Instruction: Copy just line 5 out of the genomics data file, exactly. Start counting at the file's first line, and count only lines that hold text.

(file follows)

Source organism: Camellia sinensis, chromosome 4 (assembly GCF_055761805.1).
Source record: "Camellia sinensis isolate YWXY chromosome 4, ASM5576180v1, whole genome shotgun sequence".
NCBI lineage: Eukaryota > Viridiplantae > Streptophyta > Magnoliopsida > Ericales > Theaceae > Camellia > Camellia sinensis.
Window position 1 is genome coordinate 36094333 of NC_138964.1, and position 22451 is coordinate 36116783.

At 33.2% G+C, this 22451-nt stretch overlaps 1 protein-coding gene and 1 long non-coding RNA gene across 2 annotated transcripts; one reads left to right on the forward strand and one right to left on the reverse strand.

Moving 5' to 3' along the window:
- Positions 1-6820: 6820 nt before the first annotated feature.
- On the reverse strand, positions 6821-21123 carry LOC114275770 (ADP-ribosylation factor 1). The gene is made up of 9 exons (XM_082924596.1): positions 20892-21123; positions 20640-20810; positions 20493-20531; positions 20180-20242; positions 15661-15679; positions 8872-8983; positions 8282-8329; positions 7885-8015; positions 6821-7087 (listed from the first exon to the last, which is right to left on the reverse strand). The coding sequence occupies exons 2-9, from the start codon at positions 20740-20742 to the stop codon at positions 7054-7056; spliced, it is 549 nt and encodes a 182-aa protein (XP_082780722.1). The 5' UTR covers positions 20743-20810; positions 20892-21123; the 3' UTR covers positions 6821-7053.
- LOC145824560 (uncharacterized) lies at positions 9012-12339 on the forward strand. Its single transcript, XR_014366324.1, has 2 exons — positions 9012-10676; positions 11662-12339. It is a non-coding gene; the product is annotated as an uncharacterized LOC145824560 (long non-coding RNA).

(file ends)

At 33.2% G+C, this 22451-nt stretch overlaps 1 protein-coding gene and 1 long non-coding RNA gene across 2 annotated transcripts; one reads left to right on the forward strand and one right to left on the reverse strand.